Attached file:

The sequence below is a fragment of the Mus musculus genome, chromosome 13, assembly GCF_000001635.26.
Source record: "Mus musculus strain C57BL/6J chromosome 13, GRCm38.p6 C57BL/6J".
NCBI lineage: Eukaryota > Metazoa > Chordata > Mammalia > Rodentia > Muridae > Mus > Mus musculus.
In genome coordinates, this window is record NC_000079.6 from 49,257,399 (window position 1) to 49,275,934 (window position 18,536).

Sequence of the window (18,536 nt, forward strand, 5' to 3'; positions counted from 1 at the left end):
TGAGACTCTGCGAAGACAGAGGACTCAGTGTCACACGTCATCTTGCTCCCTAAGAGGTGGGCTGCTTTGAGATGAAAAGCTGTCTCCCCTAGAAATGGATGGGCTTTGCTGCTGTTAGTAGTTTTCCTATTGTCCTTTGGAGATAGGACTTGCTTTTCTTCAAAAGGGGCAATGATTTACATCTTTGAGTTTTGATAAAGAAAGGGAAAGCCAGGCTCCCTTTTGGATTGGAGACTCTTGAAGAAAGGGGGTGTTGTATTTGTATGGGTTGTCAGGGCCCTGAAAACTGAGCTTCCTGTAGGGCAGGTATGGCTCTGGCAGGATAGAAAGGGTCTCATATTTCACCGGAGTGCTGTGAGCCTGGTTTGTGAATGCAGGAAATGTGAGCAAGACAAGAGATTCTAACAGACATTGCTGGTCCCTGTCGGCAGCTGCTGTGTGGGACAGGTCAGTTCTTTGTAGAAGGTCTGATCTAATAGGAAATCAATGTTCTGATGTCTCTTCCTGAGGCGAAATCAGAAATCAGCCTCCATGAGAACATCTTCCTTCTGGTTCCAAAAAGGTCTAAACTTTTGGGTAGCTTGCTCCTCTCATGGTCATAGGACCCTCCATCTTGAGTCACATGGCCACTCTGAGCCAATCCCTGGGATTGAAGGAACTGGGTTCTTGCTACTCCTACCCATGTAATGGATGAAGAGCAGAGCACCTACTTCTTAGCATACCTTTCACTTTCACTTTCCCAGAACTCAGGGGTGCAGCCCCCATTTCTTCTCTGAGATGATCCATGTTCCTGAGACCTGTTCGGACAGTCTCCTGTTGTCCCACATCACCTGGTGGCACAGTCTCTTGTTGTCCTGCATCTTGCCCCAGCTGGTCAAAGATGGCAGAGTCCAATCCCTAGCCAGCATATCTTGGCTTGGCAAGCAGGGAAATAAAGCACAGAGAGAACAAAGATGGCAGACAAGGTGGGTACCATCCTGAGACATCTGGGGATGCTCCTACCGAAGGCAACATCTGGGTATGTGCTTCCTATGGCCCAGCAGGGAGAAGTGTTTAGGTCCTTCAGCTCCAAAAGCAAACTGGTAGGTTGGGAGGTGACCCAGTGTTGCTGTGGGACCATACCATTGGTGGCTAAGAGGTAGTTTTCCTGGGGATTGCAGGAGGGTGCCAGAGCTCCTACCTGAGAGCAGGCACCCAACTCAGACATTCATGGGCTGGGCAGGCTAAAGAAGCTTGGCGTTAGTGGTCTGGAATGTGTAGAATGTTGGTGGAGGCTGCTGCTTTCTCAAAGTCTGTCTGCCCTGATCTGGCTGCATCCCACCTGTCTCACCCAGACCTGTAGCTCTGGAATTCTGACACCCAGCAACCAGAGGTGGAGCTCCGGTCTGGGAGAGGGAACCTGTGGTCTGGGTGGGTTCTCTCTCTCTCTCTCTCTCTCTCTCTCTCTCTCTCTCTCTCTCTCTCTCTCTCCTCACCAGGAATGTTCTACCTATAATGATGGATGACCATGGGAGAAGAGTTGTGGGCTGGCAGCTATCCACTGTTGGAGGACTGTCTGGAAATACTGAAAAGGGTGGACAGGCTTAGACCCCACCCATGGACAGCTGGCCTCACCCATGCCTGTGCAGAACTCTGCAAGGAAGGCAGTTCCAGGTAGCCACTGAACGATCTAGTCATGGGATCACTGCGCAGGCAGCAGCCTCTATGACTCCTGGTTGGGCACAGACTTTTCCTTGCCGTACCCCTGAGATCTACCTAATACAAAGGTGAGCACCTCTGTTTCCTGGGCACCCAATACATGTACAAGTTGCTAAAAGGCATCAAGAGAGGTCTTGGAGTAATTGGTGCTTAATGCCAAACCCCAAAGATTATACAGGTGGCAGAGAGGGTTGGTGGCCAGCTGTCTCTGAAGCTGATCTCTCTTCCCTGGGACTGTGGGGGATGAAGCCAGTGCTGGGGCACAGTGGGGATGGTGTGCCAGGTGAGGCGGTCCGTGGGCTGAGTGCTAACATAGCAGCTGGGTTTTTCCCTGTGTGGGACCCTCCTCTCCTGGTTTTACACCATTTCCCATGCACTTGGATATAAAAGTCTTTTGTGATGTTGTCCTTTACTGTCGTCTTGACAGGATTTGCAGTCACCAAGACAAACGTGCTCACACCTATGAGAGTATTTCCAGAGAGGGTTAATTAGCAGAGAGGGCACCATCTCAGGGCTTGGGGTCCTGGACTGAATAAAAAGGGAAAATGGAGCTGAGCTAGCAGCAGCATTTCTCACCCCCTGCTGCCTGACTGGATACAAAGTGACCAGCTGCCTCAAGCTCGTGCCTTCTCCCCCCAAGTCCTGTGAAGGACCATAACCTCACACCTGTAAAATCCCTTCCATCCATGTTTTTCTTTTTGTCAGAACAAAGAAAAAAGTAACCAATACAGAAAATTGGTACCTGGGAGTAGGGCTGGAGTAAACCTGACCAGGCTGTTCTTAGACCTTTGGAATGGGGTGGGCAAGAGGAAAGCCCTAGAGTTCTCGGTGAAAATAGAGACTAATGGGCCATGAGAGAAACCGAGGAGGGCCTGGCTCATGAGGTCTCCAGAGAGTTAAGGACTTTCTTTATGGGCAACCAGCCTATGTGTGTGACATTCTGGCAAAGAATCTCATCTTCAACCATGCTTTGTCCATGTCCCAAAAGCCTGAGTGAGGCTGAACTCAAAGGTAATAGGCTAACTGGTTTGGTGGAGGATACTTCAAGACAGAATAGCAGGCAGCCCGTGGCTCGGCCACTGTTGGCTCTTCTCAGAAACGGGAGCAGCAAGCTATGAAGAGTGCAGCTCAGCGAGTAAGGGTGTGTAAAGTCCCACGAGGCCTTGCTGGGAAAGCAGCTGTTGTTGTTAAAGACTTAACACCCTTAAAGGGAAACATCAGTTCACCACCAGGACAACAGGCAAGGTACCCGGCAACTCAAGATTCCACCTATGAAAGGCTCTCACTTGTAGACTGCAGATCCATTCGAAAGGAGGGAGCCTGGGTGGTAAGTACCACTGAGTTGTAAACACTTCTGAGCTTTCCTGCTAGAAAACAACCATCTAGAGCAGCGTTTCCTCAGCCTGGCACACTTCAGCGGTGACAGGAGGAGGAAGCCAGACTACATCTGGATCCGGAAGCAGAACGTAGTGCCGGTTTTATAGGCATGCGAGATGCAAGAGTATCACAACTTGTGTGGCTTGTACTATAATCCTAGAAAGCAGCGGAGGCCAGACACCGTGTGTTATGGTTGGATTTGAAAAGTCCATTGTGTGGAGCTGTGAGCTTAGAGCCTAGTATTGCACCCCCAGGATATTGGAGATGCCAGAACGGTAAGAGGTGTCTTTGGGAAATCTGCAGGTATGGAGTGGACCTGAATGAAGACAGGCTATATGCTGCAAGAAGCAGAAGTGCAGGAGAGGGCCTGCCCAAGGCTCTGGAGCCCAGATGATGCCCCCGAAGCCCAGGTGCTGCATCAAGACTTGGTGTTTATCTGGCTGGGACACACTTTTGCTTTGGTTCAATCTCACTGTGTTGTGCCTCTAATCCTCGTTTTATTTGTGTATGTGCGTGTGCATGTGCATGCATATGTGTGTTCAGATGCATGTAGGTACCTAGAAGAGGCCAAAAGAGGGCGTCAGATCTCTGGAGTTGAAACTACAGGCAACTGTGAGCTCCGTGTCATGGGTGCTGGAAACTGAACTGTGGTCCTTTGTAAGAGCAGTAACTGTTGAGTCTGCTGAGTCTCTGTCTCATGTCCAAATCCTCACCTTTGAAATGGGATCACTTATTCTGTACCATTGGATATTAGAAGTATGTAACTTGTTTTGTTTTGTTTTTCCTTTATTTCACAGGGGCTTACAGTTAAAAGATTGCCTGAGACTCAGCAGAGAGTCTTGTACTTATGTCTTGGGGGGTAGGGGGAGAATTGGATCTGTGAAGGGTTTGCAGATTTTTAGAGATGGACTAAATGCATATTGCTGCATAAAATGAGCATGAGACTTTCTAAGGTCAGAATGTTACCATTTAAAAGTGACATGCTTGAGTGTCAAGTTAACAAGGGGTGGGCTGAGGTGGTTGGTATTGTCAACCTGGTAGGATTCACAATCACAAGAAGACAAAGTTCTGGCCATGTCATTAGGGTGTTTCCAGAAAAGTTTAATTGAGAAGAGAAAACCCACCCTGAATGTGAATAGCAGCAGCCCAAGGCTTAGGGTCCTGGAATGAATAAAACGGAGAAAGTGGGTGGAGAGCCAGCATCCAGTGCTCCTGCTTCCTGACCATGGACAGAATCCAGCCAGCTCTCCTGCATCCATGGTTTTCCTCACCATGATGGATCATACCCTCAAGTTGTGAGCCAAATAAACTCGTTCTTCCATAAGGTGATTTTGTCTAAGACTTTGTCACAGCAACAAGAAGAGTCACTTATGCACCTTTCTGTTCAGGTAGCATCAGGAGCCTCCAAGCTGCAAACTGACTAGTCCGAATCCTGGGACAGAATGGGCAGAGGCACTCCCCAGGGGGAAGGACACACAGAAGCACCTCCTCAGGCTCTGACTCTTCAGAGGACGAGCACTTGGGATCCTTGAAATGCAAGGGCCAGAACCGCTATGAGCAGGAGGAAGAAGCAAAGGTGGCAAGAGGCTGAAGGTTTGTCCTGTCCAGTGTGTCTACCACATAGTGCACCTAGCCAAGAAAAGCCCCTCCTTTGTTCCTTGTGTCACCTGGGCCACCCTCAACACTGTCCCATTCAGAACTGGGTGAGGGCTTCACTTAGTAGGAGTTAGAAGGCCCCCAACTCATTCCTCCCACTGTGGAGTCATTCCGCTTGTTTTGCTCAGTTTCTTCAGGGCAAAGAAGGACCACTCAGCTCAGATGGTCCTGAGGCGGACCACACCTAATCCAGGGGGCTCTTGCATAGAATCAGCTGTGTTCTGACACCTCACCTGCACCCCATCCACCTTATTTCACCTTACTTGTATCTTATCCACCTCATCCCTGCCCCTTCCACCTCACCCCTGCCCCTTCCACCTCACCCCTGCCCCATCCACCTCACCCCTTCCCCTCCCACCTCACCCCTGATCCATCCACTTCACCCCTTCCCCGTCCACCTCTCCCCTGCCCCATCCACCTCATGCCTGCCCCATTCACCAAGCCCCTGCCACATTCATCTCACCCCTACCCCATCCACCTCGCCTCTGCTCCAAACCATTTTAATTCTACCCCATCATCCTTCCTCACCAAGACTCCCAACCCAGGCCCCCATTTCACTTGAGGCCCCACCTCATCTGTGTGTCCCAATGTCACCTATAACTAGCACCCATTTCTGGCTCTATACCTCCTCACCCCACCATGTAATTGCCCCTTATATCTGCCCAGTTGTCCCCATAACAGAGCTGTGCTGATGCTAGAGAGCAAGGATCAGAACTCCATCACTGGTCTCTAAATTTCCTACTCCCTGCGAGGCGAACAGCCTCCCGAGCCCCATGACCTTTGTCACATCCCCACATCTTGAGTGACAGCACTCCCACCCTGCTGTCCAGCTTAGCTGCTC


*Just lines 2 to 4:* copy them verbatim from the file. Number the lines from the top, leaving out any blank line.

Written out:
Source record: "Mus musculus strain C57BL/6J chromosome 13, GRCm38.p6 C57BL/6J".
NCBI lineage: Eukaryota > Metazoa > Chordata > Mammalia > Rodentia > Muridae > Mus > Mus musculus.
In genome coordinates, this window is record NC_000079.6 from 49,257,399 (window position 1) to 49,275,934 (window position 18,536).